WILLOUGHBY, Ohio (WJW) — Keeping the lights on at It’s So You, an upscale resale boutique in Willoughby has been anything but easy for store owner Laurel Howes.
“On the absolute busiest day in the history of our business., I got the phone call that I had breast cancer,” Howews recalled. “Walked right back out finished the day, greeted the customers and we had a great day and walked back in here and fell apart.”
Her surgery scheduled for March was postponed amid fresh fear of the virus.
“Surgery got canceled then because of COVID and was considered non-essential,” she said. “Seemed pretty essential to me at the time.”
Howes decided to leave cancer at the feet of her doctors and focus her energy not just on her life but her livelihood, a business that took 10 years to build.
“It ended up being a gift from God,” said Howes. “It saved our business because what happened for the next eight weeks was I was here 12 hours a day, six days a week pulling orders, doing videos, which was the only way we could have sales.”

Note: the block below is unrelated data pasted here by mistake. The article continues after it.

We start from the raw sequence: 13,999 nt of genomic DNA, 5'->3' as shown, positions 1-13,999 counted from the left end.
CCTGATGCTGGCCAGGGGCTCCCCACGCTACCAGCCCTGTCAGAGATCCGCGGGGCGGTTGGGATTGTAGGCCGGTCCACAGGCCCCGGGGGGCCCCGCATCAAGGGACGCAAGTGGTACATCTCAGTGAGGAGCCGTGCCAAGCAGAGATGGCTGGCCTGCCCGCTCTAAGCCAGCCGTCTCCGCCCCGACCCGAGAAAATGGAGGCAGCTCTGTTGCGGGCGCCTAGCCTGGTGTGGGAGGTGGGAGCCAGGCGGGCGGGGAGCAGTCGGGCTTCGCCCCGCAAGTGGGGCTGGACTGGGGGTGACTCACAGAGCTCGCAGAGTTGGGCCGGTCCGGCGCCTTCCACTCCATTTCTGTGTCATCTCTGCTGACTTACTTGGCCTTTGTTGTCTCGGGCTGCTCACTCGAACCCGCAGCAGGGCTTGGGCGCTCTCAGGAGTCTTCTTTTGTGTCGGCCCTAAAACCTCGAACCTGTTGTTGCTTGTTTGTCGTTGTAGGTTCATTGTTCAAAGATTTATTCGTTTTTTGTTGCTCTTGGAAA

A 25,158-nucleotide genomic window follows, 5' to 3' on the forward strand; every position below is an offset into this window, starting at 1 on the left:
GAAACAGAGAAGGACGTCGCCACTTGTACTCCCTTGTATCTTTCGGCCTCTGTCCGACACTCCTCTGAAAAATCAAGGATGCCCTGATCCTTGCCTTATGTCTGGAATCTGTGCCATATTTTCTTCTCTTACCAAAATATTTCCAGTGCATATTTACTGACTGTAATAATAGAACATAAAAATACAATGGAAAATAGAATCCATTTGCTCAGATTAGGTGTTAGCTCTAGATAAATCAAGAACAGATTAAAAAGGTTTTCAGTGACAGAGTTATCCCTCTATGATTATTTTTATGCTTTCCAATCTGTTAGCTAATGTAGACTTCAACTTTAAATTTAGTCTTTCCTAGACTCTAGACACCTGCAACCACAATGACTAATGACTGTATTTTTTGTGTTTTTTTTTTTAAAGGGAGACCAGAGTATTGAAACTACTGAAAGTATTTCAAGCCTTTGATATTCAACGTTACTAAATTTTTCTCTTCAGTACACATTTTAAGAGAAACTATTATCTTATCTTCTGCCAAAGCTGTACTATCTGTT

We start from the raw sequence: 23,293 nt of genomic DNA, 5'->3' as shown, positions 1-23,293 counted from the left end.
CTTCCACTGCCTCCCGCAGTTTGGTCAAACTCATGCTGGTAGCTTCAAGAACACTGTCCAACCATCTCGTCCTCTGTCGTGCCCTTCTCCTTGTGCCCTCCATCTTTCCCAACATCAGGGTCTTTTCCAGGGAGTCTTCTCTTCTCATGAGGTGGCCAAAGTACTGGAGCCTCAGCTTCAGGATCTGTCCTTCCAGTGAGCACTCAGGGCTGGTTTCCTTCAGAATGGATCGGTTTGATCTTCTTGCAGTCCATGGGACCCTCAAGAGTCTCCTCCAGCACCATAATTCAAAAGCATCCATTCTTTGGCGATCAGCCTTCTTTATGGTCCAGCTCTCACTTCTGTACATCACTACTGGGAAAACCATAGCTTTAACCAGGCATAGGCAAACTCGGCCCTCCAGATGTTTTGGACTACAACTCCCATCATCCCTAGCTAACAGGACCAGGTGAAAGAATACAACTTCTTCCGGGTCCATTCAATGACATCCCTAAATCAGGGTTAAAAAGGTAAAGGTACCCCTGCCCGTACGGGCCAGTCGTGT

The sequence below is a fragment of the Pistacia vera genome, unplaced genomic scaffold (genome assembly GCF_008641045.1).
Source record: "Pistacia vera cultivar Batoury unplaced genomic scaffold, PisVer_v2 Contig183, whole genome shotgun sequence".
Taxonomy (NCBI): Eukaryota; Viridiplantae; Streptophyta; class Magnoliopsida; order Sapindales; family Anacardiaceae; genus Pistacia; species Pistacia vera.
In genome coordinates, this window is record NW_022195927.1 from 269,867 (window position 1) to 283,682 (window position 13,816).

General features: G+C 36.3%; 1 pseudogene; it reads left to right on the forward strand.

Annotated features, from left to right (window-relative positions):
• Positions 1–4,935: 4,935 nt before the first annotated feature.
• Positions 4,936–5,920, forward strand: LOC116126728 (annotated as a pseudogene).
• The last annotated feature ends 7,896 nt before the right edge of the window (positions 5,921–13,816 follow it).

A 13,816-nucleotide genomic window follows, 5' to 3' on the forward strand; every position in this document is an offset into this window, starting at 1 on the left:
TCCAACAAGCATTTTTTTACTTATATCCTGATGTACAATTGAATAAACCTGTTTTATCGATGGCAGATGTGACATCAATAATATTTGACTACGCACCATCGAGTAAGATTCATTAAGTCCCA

Social media and online sales from Facebook live videos selling products increased from 1 percent last year to 20 percent in December. Howes said connections were made online between customers and employees she didn’t expect and helped create a strong sense of community. It also allowed others battling cancer to have a safe way to shop.
“When I first got diagnosed with cancer… Laurel called me so she can fill me in on what I needed for recovery, I needed button down shirts, I needed comfy pants and just kind of guided me through that,” said Denise Salgado, a breast cancer survivor and longtime customer.
Despite all of the possible breaking points of this year, Howes said it was not cancer that dealt the crushing blow.
“Really wasn’t the cancer… it was actually closing my business that broke my heart.”
Howes eventually had surgery in the summer and is now cancer free. She calls herself a walking miracle and thanked the people who helped her recover.
She said employees who were laid off during the shutdown came back, she even hired additional staff. A team she credits with keeping sales going strong as she recovered from surgery.
“The store had been such a dream for me forever and my staff kept it alive and my customers kept it alive.”
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